[rspec-users] View-Driven-Development by Behavior-Driven-Development and RSpec

David Chelimsky dchelimsky at gmail.com
Mon Jul 30 09:31:50 EDT 2007


On 7/30/07, Mikel Lindsaar <raasdnil at gmail.com> wrote:
> > I would tend to disagree. RSpec is a Behaviour Driven Development
> > tool. The idea is that you write a small example of behaviour FIRST,
> > and use that example to drive the implementation. The reason you use
> > examples to drive implementation comes from the idea in Test Driven
> > Development that it will lead to tighter, more focused and more
> > flexible implementations.
> >
> > That all make sense?
>
> Yes, that makes sense.
>
> But I am thinking more of on the side of having the situation where
> you are spec'ing Thing and Thing has to call People or interact with
> people.... tracking those interactions and the interfaces used would
> be something needed...
>
> Because those interfaces are the tool we use to get the behaviour out of People.
>
> In the present (unless I am missing something) the cycle of action
> goes something like:
>
> I spec out the behaviours of a view (say it is the dashboard on 37signals).
>
> This view has a lot of interactions with other Classes.. all over the
> place.  But right _now_ I am doing the view, so I mock out all of the
> other classes and just focus in on the View that I am working on.
>
> Good... all specs pass, the page looks presentable... now what?
>
> Well... go code up the controller responsible for the view.  That's a
> no brainer, for the view's controller....
>
> But then what is the best practice from here for all the other models
> it talks to?
>
> Walk through the view spec line by line finding each mock'd model and
> taking each one and coding the spec and then the code...? (sounds
> awfully unDRY ... as, really, you have already specified a behaviour
> for the model by stubbing or mocking it out....)

That's an interesting perspective, but I'm not sure that I agree with
it. Let's say, for example, that in the view we show one thing if a
model is valid, but another if a model is not valid. Not terribly far
fetched. Have we specified what it means to be valid? Absolutely not!

If anything, what has been specified is a thin picture of an API, just
the method names that should be supported. I don't think that is
behaviour.

>  Surely this is a
> good task for a computer which is good at doing the very repetative
> and manual action of "Go find me all the behaviours specified out for
> this class that other classes need so that they can work".
>
> Assuming you went ahead and cleaned up all those views, what is the
> best way to know you didn't miss a class call?  Or am I really just
> missing the point and all of this is what comes under the umbrella of
> integration testing?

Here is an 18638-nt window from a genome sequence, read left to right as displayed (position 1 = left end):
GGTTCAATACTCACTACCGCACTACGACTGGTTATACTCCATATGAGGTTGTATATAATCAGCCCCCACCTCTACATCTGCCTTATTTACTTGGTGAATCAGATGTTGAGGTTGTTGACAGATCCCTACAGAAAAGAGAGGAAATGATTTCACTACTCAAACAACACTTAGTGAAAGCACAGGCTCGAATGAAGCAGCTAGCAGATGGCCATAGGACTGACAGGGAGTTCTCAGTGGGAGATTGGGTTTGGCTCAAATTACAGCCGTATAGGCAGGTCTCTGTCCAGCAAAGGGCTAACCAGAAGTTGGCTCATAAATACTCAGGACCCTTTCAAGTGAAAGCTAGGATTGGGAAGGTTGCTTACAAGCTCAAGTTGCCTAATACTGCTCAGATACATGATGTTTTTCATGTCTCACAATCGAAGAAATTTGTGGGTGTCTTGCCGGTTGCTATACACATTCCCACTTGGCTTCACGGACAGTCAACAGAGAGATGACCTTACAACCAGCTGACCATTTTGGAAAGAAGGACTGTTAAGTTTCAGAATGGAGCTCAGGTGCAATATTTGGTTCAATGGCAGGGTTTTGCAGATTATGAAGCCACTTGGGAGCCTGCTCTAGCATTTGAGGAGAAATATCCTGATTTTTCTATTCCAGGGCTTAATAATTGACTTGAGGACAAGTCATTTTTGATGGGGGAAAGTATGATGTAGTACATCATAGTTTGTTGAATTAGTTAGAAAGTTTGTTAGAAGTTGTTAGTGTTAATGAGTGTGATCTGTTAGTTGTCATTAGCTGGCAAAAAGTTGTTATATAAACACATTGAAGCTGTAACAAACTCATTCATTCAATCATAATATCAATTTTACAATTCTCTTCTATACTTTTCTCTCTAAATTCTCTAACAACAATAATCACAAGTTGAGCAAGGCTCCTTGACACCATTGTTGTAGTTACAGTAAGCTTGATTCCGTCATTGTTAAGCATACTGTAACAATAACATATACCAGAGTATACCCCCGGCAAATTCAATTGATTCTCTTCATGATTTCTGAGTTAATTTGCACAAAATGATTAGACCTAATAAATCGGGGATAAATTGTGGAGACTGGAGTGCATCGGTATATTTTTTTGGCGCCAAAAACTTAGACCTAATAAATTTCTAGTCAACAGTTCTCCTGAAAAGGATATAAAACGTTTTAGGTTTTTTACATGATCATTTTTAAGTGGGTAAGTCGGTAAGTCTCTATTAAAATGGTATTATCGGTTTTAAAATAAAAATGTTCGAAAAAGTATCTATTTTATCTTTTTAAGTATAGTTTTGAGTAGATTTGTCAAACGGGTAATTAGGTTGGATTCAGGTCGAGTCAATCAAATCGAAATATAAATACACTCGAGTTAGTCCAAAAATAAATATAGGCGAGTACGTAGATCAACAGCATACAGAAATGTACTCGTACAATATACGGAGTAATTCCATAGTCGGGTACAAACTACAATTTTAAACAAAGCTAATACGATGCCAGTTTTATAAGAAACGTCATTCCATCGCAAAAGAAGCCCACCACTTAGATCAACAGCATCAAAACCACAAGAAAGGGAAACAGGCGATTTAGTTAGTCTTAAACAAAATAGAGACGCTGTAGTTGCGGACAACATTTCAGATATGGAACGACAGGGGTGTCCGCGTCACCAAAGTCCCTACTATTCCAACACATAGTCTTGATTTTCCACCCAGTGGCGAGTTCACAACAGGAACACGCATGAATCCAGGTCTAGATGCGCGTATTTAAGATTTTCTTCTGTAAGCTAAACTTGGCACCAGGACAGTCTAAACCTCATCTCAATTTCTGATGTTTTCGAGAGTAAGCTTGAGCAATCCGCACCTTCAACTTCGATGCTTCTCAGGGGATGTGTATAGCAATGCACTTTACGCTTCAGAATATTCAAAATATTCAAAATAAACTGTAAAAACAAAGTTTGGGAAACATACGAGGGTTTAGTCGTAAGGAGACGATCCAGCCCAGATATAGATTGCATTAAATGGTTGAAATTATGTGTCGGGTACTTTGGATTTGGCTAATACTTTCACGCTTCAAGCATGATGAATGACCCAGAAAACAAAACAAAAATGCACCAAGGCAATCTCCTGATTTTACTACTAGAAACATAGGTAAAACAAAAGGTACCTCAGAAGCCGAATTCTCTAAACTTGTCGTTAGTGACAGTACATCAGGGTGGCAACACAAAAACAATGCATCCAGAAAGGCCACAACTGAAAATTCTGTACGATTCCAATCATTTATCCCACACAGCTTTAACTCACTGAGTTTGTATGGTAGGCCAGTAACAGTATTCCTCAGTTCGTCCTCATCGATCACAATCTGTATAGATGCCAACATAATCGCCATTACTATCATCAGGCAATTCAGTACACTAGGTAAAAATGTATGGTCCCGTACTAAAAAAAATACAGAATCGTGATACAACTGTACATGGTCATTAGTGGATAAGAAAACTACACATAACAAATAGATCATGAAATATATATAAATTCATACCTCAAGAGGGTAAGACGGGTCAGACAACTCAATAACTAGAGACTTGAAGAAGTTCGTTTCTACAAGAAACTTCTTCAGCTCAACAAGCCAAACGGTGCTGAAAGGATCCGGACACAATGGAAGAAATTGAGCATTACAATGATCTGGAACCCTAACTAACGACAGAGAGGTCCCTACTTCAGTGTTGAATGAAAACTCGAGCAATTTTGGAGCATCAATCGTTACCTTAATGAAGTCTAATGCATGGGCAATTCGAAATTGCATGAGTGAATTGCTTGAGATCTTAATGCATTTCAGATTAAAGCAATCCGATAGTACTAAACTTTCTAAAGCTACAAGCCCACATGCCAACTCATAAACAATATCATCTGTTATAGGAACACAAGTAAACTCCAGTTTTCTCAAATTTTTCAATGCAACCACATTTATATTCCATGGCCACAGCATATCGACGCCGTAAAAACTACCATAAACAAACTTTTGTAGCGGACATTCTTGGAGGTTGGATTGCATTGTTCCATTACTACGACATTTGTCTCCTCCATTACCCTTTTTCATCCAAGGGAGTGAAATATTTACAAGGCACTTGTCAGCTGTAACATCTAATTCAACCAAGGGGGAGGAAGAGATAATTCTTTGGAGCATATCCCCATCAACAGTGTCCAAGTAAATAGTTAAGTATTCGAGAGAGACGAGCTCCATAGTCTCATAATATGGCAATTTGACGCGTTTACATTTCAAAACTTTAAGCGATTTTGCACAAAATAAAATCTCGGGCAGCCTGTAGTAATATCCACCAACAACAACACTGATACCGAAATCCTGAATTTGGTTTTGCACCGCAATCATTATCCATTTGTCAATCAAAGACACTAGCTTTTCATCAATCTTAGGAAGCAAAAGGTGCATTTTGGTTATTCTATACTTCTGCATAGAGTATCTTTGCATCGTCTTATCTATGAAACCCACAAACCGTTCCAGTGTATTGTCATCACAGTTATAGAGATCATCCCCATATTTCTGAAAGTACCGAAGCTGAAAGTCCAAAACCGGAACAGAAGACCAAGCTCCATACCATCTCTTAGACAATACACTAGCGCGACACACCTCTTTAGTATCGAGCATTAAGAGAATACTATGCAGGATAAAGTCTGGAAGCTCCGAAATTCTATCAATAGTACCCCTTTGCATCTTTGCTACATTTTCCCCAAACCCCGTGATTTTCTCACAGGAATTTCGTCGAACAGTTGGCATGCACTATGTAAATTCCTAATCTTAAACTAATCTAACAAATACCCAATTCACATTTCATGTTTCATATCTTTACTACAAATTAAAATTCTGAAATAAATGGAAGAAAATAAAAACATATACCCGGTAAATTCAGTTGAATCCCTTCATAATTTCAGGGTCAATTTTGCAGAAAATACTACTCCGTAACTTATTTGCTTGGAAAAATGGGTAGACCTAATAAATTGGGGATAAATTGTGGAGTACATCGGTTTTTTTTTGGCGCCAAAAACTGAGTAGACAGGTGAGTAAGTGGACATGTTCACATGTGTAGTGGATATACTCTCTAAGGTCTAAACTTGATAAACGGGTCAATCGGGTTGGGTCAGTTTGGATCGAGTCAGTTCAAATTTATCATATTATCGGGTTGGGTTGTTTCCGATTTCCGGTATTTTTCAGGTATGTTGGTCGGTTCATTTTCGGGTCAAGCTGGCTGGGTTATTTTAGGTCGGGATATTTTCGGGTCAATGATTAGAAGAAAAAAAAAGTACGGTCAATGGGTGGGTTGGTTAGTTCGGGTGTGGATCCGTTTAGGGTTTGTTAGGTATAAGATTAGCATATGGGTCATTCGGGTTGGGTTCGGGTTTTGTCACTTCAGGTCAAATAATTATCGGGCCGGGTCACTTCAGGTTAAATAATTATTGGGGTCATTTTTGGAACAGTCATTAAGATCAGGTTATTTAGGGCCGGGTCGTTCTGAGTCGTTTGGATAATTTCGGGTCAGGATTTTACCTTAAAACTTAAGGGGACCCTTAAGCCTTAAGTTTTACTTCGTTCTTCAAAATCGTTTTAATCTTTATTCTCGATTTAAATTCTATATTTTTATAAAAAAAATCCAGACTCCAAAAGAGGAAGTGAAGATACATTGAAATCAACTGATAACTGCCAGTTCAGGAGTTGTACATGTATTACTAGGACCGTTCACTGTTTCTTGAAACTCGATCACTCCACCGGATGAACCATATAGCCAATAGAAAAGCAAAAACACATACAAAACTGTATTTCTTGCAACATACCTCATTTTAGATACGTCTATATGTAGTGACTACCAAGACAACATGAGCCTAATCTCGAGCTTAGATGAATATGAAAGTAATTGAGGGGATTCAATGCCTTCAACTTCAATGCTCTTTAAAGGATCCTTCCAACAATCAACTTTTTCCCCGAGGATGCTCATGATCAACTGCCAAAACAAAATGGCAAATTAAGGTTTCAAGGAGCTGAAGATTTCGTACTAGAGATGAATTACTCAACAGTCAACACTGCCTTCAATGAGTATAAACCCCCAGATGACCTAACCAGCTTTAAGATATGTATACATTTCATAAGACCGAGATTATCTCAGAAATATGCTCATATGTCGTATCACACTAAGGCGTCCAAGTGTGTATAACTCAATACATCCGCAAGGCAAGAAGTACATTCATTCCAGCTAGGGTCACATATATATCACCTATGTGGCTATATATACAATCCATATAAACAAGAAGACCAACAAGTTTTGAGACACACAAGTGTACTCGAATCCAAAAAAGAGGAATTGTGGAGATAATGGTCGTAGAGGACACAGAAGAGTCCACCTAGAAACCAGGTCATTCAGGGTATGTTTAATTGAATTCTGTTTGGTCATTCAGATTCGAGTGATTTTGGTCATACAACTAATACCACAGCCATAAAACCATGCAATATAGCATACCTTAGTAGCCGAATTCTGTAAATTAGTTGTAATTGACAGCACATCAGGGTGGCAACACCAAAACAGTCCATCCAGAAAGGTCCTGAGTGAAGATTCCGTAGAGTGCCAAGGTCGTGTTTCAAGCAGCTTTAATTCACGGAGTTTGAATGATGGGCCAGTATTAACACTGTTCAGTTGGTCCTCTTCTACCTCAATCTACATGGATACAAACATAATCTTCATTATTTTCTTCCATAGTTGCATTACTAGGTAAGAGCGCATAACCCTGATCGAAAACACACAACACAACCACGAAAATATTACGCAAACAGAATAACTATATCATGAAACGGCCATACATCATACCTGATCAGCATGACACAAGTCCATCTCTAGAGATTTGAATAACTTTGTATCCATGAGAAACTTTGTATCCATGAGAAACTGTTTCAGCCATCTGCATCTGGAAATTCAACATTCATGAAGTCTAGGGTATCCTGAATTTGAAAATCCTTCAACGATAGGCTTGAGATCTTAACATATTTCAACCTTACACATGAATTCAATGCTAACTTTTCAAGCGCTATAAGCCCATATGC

I tend to work in small, complete vertical slices rather than
completing one layer at a time. So rather than doing the whole view
first, I'd do one small aspect of it and then push right down to the
controller action that supports that aspect of it, then push down to
the model, then back up to the next little bit starting from the view.

And yes, this is all much more sane if you're doing integration
testing as well. Automated integration testing, that is - ultimately,
running the app in production IS integration testing - but we'd prefer
to avoid catching the things we missed in that particular framework.

> Having said all of the above, I am finding Rails RSpec has totally
> changed the way I think about coding and designing code... it is
> wonderful...

Glad to hear it.

Cheers,
David

>
> Regards
>
>
> Mikel
>
>
>
> On 7/30/07, David Chelimsky <dchelimsky at gmail.com> wrote:
> > On 7/30/07, Mikel Lindsaar <raasdnil at gmail.com> wrote:
> > > I find myself doing the same thing... the, open the model and type in
> > > the it shoulds...
> > >
> > > I ws thinking along the same line... probably all that would be needed
> > > is a rake task that hooks into the Mock class and runs all the specs
> > > taking not of all the stubs and mocks method calls that are made.
> > >
> > > Then it could PRODUCE the it shoulds...
> > >
> > > @model = mock_model(People, :id => 1, :name => "Bob")
> > > @model.should_receive(:alive?).and_return(true)
> > >
> > > # rake spec:find_fakes
> > >
> > > produces:
> > >
> > > describe People "automatically" do
> > >
> > >   it "should have a name"
> > >
> > >   it "should respond to alive?"
> > >
> > > end
> > >
> > > Now... that would be cool....
> >
> >
> > If your examples come after the code, whether they are generated or
> > you write them yourself, then you are losing out quite a bit of value
> > of the process with which RSpec is aligned.
> >
> > Secondly, having a name is not behaviour. Using it might be. Or how
> > you set it might be. For example:
> >
> > describe Thing do
> >   it "should use the first initializer argument as its name" do
> >     Thing.new("João").name.should == "João"
> >   end
> >
> >   it "should be alive when first created" do
> >     Thing.new.should be_alive
> >   end
> > end
> >
> > Implicit in these examples are the fact that Thing has a name and
> > responds to "alive?", but those are just artifacts in support of the
> > behaviour.
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